Cedar Rapids Gazette, February 24, 1974

Cedar Rapids Gazette

February 24, 1974

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Issue date: Sunday, February 24, 1974

Pages available: 270

Previous edition: Saturday, February 23, 1974

Next edition: Monday, February 25, 1974

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Publication name: Cedar Rapids Gazette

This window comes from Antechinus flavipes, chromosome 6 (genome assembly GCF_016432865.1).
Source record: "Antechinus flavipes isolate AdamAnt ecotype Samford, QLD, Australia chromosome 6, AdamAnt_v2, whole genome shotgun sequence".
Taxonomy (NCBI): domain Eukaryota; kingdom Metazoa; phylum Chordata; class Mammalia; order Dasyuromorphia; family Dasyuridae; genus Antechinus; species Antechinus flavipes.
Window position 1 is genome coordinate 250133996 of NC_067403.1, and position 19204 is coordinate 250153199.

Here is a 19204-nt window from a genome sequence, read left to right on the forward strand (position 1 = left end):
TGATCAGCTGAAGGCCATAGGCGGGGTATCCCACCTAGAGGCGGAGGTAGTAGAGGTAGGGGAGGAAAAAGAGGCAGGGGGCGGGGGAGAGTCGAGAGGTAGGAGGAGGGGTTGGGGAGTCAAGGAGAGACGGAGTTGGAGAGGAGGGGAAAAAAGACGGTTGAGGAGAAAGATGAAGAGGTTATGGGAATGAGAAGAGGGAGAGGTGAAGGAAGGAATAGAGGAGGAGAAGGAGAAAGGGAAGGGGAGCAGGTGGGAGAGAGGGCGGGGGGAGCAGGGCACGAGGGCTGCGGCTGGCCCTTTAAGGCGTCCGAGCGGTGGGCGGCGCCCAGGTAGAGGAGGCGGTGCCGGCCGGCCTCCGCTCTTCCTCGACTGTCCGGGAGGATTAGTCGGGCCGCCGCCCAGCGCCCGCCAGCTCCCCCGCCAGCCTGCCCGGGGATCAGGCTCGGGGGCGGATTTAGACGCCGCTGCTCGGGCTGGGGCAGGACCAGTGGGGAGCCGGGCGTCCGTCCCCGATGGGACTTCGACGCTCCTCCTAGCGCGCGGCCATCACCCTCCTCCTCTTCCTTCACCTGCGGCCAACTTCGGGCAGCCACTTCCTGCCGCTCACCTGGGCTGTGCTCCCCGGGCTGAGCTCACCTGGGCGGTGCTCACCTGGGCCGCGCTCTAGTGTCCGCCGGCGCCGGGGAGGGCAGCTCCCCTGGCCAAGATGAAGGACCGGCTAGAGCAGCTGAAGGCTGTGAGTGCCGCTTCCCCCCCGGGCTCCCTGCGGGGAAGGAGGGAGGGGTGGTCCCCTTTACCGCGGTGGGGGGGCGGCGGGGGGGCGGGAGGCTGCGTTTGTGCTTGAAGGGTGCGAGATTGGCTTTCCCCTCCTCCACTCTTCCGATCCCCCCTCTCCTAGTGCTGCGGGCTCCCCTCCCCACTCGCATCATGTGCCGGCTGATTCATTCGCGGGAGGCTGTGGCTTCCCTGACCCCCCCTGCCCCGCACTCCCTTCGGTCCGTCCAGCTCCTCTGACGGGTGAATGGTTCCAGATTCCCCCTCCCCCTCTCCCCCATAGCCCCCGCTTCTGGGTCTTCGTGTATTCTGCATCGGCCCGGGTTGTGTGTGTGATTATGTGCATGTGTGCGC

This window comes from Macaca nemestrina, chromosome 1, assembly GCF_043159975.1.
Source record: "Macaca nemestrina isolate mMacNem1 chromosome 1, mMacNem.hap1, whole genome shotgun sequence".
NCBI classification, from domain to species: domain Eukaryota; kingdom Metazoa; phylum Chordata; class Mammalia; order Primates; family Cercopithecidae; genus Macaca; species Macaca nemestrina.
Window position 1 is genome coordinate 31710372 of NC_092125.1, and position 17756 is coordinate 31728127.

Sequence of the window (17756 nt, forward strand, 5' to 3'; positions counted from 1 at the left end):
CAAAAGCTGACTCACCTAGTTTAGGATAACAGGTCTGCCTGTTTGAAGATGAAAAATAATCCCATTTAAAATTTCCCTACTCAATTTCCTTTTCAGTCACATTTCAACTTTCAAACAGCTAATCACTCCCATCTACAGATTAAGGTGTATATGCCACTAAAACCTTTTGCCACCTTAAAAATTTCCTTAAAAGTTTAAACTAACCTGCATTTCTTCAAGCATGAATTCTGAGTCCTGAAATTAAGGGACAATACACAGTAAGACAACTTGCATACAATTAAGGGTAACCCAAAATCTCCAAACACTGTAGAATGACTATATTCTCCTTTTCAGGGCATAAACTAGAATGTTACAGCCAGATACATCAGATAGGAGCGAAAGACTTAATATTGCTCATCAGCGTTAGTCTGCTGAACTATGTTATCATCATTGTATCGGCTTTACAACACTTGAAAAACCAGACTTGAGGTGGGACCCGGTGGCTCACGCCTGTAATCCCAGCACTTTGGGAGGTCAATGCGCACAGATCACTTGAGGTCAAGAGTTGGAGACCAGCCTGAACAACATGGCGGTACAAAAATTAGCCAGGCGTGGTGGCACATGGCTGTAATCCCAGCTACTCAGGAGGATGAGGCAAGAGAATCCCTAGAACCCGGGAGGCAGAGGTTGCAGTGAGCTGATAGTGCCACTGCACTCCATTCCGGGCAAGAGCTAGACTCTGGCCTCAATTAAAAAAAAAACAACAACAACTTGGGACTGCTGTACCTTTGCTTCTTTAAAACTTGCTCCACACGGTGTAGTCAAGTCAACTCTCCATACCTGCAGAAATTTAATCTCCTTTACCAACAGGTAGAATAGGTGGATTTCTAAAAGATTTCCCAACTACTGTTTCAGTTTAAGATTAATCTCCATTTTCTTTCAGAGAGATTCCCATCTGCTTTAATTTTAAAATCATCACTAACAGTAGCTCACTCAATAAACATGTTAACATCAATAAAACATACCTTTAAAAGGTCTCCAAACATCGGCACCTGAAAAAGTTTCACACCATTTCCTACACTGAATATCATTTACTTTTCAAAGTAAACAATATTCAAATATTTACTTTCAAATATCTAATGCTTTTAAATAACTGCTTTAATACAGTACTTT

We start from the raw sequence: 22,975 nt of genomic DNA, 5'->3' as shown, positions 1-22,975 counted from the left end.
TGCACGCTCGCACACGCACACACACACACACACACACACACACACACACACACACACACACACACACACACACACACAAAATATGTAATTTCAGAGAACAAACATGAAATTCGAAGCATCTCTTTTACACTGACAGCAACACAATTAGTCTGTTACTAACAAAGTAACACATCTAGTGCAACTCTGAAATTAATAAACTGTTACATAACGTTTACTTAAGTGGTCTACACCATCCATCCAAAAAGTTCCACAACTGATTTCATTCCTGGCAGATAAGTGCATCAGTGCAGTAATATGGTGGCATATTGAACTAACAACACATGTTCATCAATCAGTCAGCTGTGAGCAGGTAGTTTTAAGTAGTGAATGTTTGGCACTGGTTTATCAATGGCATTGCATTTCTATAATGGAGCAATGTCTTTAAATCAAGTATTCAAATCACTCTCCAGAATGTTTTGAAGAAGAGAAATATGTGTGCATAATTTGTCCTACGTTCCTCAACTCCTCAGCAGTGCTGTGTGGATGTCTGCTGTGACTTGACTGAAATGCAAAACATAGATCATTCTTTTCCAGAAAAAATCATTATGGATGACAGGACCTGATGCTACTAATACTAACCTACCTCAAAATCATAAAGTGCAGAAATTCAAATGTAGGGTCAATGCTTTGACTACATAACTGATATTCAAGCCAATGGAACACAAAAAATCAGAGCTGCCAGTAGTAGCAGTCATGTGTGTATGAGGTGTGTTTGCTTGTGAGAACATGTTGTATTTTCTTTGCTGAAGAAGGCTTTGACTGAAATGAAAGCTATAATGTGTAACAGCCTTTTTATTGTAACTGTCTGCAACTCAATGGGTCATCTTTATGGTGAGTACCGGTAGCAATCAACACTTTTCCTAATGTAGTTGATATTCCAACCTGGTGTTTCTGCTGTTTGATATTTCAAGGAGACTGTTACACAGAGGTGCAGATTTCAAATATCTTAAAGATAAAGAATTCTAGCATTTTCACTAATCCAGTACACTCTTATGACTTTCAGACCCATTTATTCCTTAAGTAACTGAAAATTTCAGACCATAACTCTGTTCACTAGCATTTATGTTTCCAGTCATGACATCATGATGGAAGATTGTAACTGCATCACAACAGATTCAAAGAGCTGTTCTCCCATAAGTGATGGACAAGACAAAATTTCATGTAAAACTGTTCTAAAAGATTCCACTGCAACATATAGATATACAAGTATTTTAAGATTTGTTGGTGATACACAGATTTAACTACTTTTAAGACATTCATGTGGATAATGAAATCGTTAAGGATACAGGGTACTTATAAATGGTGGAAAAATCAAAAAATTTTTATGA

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Cedar Rapids Gazette (Newspaper) - February 24, 1974, Cedar Rapids, Iowa 1-380 IN CEDAR RAPIDS Aim 'at, Fall Opening of.Section (In Section A) 60 YEARS IN ICE CREAM 'Jimmy' of.Sigonrney Still Dipping (In Section B) Section A CITY FINAL 35 CENTS Weafher- Fair and cold Sun- day, will) high about 20. Continued cold .Sunday night and Monday. Winds northerly at It) (o 18 rn.p.h. CKIMK HAPIUS, IOWA, SUNDAY, FEBRUARY 2-1, 1974 ASSOCIATED PRESS, UPI, NEW YORK TIMES New York Times Service WASHINGTON Presiden Nixon announced Saturday tha he was establishing a lop priori ty committee headed by Vice president Ford to forge a "per sonal shield for every Ameri can" against invasions of pri vacy from any "source inelud ing the federal government. He said that he was directing the committee to begin devis- ing, within four months, "series of direct, enforceable measures" that could be pu into effect immediately. They would include regulations, exec- utive action legislation and vol- untary restraints. "Many things are necossarj to lead a full, free life" the President said, such as good health and "a fair break in the marketplace." "But none of these is more important than the most, basic of all individual rights, the righl to privacy" he !said. "A system that fails to respect its citizens right to privacy, fails to reaped the citizens themselves. Technology The President whose ad- ministration has been criticized for violating privacy rights through its use of wiretapping and electronic surveillance, an- nounced his initiative in a 14- minute radio address. In it he concentrated on the threats to privacy posed by modern tech- nology. The names of "over 150 mil- lion Americans" are now in computer banks "scattered across the he said. "Data banks affect nearly every man, woman and child in the United he said. The result, he said, is often that the citizen's right to pri- vacy is "seriously damaeed sometimes beyond repair." Necessary Facts The President insisted that "there are, of course, many facts which modern governmenl must know in order to func- tion." He contended, too, thai both private and government in- formation services are vital to a modern society, especially mod- ern American society, and that computer technology was in- valuable for ensuring delivery of such things as veterans bene- fits, social security checks', and medicare payments. The new committee, which Nixon variously described as "no ordinary "blue rib- bon panel" and a "top priority domestic council will be made up solely of ad- ministration officials. In addi- tion to the vice-president, the members arc to include the at- torney general, five other cabi- net members and four other high officials. i According In Nixon, it. will I concentrate on "Ihrcc The collection, Telepholos HELD. IN KIDNAPING William Hiaim Williams and his wife, Betty Ruth Williams, are taken into federal court in Atlanta Saturday for arraignment on. charges, in connection with the kidnaping of newspaper editor Reg Murphy. (Another photo Page ATLANTA (AP) Atlanta [photos and heard tapes of violating the federal Hobbs act, ionslitution Editor Reg Murphy liams' voice, ositively identified his abduc- "There's no question about or Saturday as the husband of Murphy said. "The voice couple arrested in the kidnap- is the same and 'the Photos are the same. He was very easy to ng- William August Halm Wil- .ams, 33, ,'ife, Betty, were being held in Murphy told reporters, ic custody of federal Murphy characterized es in lieu of million bond liams as a "sick man" identify." "There is no doubt Williams is and his 26-year-old the man I left home Wil- who i after being charged in the kid- didn't really understand the po- naping. Murphy, 40, was kidnaped by persons claiming to represent the previously unheard-of ''American Revolutionary army." He was lured from his home Wednesday night and released unharmed -Friday night after a ransom was paid by his newspaper. Three suitcases bulging with money were recovered from the couple's home, but the FBI said it had -not yet determined whether they contained the en-lire "No Question" Murphy was later ideas he spoke of. "He is- not the sharpest of men, but he is very canny in some Murphy added. The couple was arrested Saturday morning without resistance at their home in Lilburn, about 24 miles northeast of Atlanta. The arrest came just hours after Murphy was freed. Hobbs Act As Ihey entered the federal courthouse for an arraignment on. Saturday, Williams said to reporters, "My wife is innocent. The army has been defeated. It's dead." Williams was charged with Kalmbach To Plead Guilfy In Wafergate, Paper Says Washington Star-News Service Mitchell is expected to WASHINGTON President key the slorapc. and the use of persona tlala. lie said Hint it will exam- ine four issues in particular: "How tin: federal governmenl collects information on people and how that information is used; "Procedures which would per- mit citizens lo inspect and cor- rect information held by public or privalo organizations; "Regulations of the use nnd dissemination of mailing lists; "Wflys Hint we can safeguard Page ,'t, Col. IU Clnirlsltt suffer in si- Home people lence louder Nixon's personal attorney, Her- bert Kalmbach, is slated lo enter a guilty plea Monday in Ihc Watergate case, il has been learned by the Star-News. Kalmbach is tho last major figure in the investigation to reach n compromise agreement on a one-count pica before sweeping indictments in the Wa- lergalc cover-up arc announced later next week. The Newport. Reach, Calif., lawyer testified in senate hear- ings Hint he helped funnel id secret payments lo Ihe original Walergalc defend- nfler their arrest in June, 11172. The major indictments in Ihc .'ovcr-up conspiracy are expect- ed at the end of Hie week after i jury is chosen and locked up n HID Milclioll-Slnns trial in Now York, h'ormer Ally, (Ion. among those named in the charges. Kalmbach, 52, will be Ihe fifth man close to Ihc White House to settle on a guilly plea in a compromise with the Watergate special prosecutor's office. Sources said he will appear in U. S. district court here Monday morning. The exact violation with which he will be charged was not known. In Phoenix, Knhnbach's altor- ncy, James O'Connor, declined comment on Ihc reports. Kalmbach was a leading fund miser for Nixon in bolh Ihc nnd 1972 eani- IKiigns. He was named in seiuile eslimony. as the fund-raiser ,vho American Air- ines, which gave in Ille- gal company cash lo the Nixon cnnipalgn while II wns seeking Wvornmnnl approval for nerger will) another airline. which forbids extorling money from a company engaged in jn- terestate commerce. U. S. Mag- istrate J. Roger Thompson set bond at million. Mrs. Williams was charged with knowing about the -alleged crime and not reporting it. She was held on bond. The FBI initially' released a statement saying the couple hai been charged with kidnaping but they explained later that m federal kidnaping charges hat been filed because there was m proof Murphy had been trans ported across stale lines. Officials would nol say how many persons were still being sought, only thai Williams alle gedly was "aided and abetted by others unknown." How Many? After his release, Murphy saic he was led to believe he was ab- ducted by four men and a ivoman. However, he said he was blindfolded during most ol :he 49-hour ordeal and could identify only two distinct voices those of Williams and ivoman. The newspaper, editor said he was convinced Williams, who called himself tried .0 make him think (here were norc persons present at various imcs. He said Williams lold lim Ihc right-wing organization lad six colonels and mem- )ors. Motive Murphy, at a news conference in his home just ID hours after his release, said, "I'm mystified as lo whether Ihc motive was political or economic. "Bui if this is a political movement, my feeling is that it is the most doomed political movement in history. U has no real strength or thought or in- telligence behind it." In a taped message'sent (lur- ing his confinement, Murphy had said the American Revolu- tionary Army claimed lo he a conservative movement com- mitted to fighting liberal ten- dencies In'the American press and governmenl, Hearsts Sfill Awaiting rs HILLSBORODGH, Calif. (AP) Exhausted by 20 days of ten- sion, the Hearst family waited this weekend to learn whether the terrorists who kidnaped Patricia Hearst will free her in exchange for another ?4 million in food for the poor. Miss Hearst's father, news- paper executive Randolph Hearst, said Friday his per- son a 1 financial capabilities could not meet the latest de- mands from the Symbionese Kissinger Again Refuses To Talk About Cuba Ties MEXICO CITY (UPI) Sec- retary of State Kissinger, con- cluding a three-day meeting ivith 24 Western Hemisphere for- eign ministers, Saturday again ruled out any resumption of diplomatic relations by the Uni- ted Slates with Communist Cuba in the near future. "I have slated the U.S. posi- ion on many previous occasions and we believe that this issue can only be addressed in a vidcr he lold a news conference shortly before the larlcy concluded. Without elaborating on what a 'wider context" might be, Kis- staled emphatically that we do not. believe this (con- erence) is the appropriate orum to discuss Cuba." Kissinger's last previous itatcmcnt on the Cuba question vas last January when he said Liberation army that he put up the million in addition to the million in food already avail- able. But Charles Gould, publisher of the San Francisco Examiner, said the Hearst Corp. would put up the million if Miss Hearst, 20, harmed. He Decision Applies To Most Stations WASHINGTON (AP) Fed- eral energy chief William Simon ialurday announced a two cent per gallon increase in the price >f gasoline sold by independent retail dealers effective March 1. Simon said the increase ap- plies only to independent sta- tions, not to stations owned by oil companies. A spokesman said 80 to 85 percent of the dealers in the U. S. would qualify [or the increase. Representatives of the various [asoline dealers associations which met with FED officials ;enerally said they- approved of the new actions. Robert Jacobs, executivi director of the Indiana and Illi lois gasoline dealers associa :ions, said the service station now have no excuse not to erate with the FEO. Follows Meetings The action followed a series o meetings during the day wit representatives of state deali organizations, many of whom have threatened a The two-cent increase, Simo said, "supercedes the one-cen increase granted Feb. 16. fo service station owners with les than an 85 percent allocation of their 1972 supply. That one cent increase would have been effective March 1. Simon also announced a direc- ive requiring suppliers of retai dealers to put all scheduled Warch price increases into ef- ect by March 1. hat the Fidel Castro :ontinues to maintain a ile" altitude toward regime 'hos- U.S. ind that therefore "there was no >lnn now to consider a rcsump- ion of relations, a lifting of the jcnnnmic, embargo, or agrco- neiu by Washington to Cuba's clurn now In the Organization of States Seven of the 24 nations reprc- cntcd til tills parley Argon- II n r I) a d o s Jamaica, iuyiinn, Mexico, Peru mid Trin- dad-Tobago have relations is released un- said million would be provided immediately upon her release and million more in January 1975. Final Gould indicated the counter- offer was final, saying, "No other funds will be committed by the corporation under any circumstances." The SLA's latest communica- tion accused Hearst of lying about his personal fortune and characterized (lie million al- put up for food as "a few crumbs." Hearst said the initial 52 million included of lis own money and million Vom the non-profit Hearst foundation. The initial food giveaway, dubbed the People in Need pro- gram, began Friday, but was marred by mass confusion and some violence. The distribution was schcd- iled to resume Tuesday. Change The Hearst counterproposal- making the in o n e y donation contingent on Miss Hearst's re- lease represents a- change from the kidnapers' original de- mands. "Communique No. 2" from the SLA, which claims to have kidnaped the coed Feb. 4, or- dered Hearst to mount a feed- ing program for California's poor. But the SLA spokesman who identified himself as "Cin- said tliis was only to be considered a preliminary to ne- gotiations for Miss Hearst's re- lease. The SLA communiques have also tied Miss Hearst's eventual fale In what happens to two re- puted SLA members jailed in the ambush .shoaling death of Oakland Schools Supl. Marcus Foster last Nov. II. "We are directing oil compa- lies to pass through by March 1 vhatever allowable product cost ncreases they would normally nstitute during Simon aid. "Any increase not effec- ive by March 1 cannot be im- lemented until April 1." Purchase Minimums The energy chief said again that the Federal Energy Office supports minimum purchase re- Gas Crunch Worsens in Urban Areas By Associated Press The gasoline drought got worse on Saturday, despite last- minute allocations by the feder- al government to 26 states. New York, which imposed a volun- tary rationing program two weeks ago, made the plan man- datory. Gov. Malcom Wilson of New York, a Republican who said earlier he was reluctant to im- pose mandatory rationing, an- nounced Saturday that the vol- untary plan "has not been ob- served sufficiently." Motorists throughout the na- tion continued the scramble for fuel. Urban areas were hardest hit. Only a handful of stations were open in Philadelphia and Pittsburgh on Saturday. The Au- tomobile Club of Now York said 78 of H8 stations surveyed in the metropolitan area said they would not open Saturday. The American Automobile As- sociation reported that nearly 25 percent of the service stations in Washington, D.C., were out of gasoline by Friday. The Chicago Motor Club had a similar report 25 percent of the stations in the city and 40 percent of those in the suburbs were dry by Saturday morning. Dealers said they hadn't seen any of the extra allocations an- nounced last week. "We thought we would get some extra gas by said onu dealer, "bill it hasn't arrived. I won't believe anything until I see quirements that have been insti- tuted by some states as well as plans that stagger the hours that individual stations remain open. Simon said states are being asked to develop such plans ac- cording to their own needs. Apparently acceding to de- mands by dealers, Simon urged states to develop their own plans for "priority cus- tomer treatment at gasoline pumps." He said he was leaving it up to the individual states rather than imposing a solution from Washington. But Simon said all such plans must be consistent with a sys- em described in the Emergency Petroleum Act passed late last year and that they must not dis- criminate among members of the same class of customer. Usery Involved Simon, his deputy John Saw- hill, and the administration's top labor troubleshooter William Usery, had been closeted all day with various dealer groups. In the room when Simon made his announcement were Pennsylvania Gov. Milton Shapp, Pennsylvania Republi- can Sen. Richard Schweiker, Rep. Paul as well as many of the dealer [roup officials. Tom Anderson, executive Jrector of the Pennsylvania As- ociation of Service Station Dealers, said his group had de- manded a one-tenth of a cent er gallon increase in pump rices for each percentage point lat a dealer was short of his 972 consumption. Recognizes Problem Simon said that he recognizes lat the retail gas dealers have problem. He said he wants to eaffirm the FEO's determi- ation to equalize its gasoline [location program. A newsman asked whether the ction announced Saturday ight would shorten the lines at as stations. Simon replied that everal things would help to al- eviate the lines, and he enu- merated these as staggered ser- ice station nouns, a minimum urchase by customers, and the uel the FEO puts into the sys- em. Simon also said he is aware ome dealers have had dif- culty .processing the forms lat justify their-so-called base eriod allocations and said fed- ral officials will be working 'ith dealer groups to develop lore streamlined procedures. Today's Index Late News Dcalh! Report Card Editorials SECTION B Iowa Ntws You and Iowa Political Calendar Frank Nvc's Political Notes Television Tablo Food Marion Building Movies Record Reviews Farm...................... SECTION C Social Around Iho Town Travel SECTION D Sports Outdoor Iowa Financial Now York Slocks Want Ads Crossword Porfldo Mnonilno Comics S 1-9 I'll 1 7 I IMS H-17 .17 1B-19 Ml J 21 11-12 It Ml M ;